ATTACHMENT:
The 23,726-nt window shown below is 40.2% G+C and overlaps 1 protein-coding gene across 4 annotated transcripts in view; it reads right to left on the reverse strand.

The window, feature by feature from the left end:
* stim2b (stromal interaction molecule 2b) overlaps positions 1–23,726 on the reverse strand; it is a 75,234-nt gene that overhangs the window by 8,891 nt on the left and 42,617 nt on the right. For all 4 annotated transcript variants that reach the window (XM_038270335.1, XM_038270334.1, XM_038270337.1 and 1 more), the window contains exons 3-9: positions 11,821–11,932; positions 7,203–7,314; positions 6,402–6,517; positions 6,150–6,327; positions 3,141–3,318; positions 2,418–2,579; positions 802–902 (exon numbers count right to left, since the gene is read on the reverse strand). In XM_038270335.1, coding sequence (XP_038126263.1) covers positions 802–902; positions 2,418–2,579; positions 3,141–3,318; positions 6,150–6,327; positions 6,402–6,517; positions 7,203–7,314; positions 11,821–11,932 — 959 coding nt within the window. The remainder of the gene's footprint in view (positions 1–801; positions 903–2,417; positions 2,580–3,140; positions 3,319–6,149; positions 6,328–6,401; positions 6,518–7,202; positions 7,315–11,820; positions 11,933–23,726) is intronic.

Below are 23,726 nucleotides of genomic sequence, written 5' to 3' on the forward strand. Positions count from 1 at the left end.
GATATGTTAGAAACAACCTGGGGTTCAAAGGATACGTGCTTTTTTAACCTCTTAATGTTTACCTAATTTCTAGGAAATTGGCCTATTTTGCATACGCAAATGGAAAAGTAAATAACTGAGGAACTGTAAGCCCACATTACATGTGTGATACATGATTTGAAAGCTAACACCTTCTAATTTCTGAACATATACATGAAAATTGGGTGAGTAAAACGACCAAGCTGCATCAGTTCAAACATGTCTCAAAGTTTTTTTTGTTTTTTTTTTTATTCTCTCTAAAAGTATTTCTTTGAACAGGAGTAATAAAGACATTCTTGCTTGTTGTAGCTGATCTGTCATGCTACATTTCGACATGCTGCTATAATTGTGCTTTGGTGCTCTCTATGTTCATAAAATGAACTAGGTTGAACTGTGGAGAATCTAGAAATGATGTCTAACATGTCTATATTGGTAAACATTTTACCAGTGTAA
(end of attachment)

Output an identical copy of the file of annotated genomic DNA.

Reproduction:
The 23,726-nt window shown below is 40.2% G+C and overlaps 1 protein-coding gene across 4 annotated transcripts in view; it reads right to left on the reverse strand.

The window, feature by feature from the left end:
* stim2b (stromal interaction molecule 2b) overlaps positions 1–23,726 on the reverse strand; it is a 75,234-nt gene that overhangs the window by 8,891 nt on the left and 42,617 nt on the right. For all 4 annotated transcript variants that reach the window (XM_038270335.1, XM_038270334.1, XM_038270337.1 and 1 more), the window contains exons 3-9: positions 11,821–11,932; positions 7,203–7,314; positions 6,402–6,517; positions 6,150–6,327; positions 3,141–3,318; positions 2,418–2,579; positions 802–902 (exon numbers count right to left, since the gene is read on the reverse strand). In XM_038270335.1, coding sequence (XP_038126263.1) covers positions 802–902; positions 2,418–2,579; positions 3,141–3,318; positions 6,150–6,327; positions 6,402–6,517; positions 7,203–7,314; positions 11,821–11,932 — 959 coding nt within the window. The remainder of the gene's footprint in view (positions 1–801; positions 903–2,417; positions 2,580–3,140; positions 3,319–6,149; positions 6,328–6,401; positions 6,518–7,202; positions 7,315–11,820; positions 11,933–23,726) is intronic.

Below are 23,726 nucleotides of genomic sequence, written 5' to 3' on the forward strand. Positions count from 1 at the left end.
GATATGTTAGAAACAACCTGGGGTTCAAAGGATACGTGCTTTTTTAACCTCTTAATGTTTACCTAATTTCTAGGAAATTGGCCTATTTTGCATACGCAAATGGAAAAGTAAATAACTGAGGAACTGTAAGCCCACATTACATGTGTGATACATGATTTGAAAGCTAACACCTTCTAATTTCTGAACATATACATGAAAATTGGGTGAGTAAAACGACCAAGCTGCATCAGTTCAAACATGTCTCAAAGTTTTTTTTGTTTTTTTTTTTATTCTCTCTAAAAGTATTTCTTTGAACAGGAGTAATAAAGACATTCTTGCTTGTTGTAGCTGATCTGTCATGCTACATTTCGACATGCTGCTATAATTGTGCTTTGGTGCTCTCTATGTTCATAAAATGAACTAGGTTGAACTGTGGAGAATCTAGAAATGATGTCTAACATGTCTATATTGGTAAACATTTTACCAGTGTAA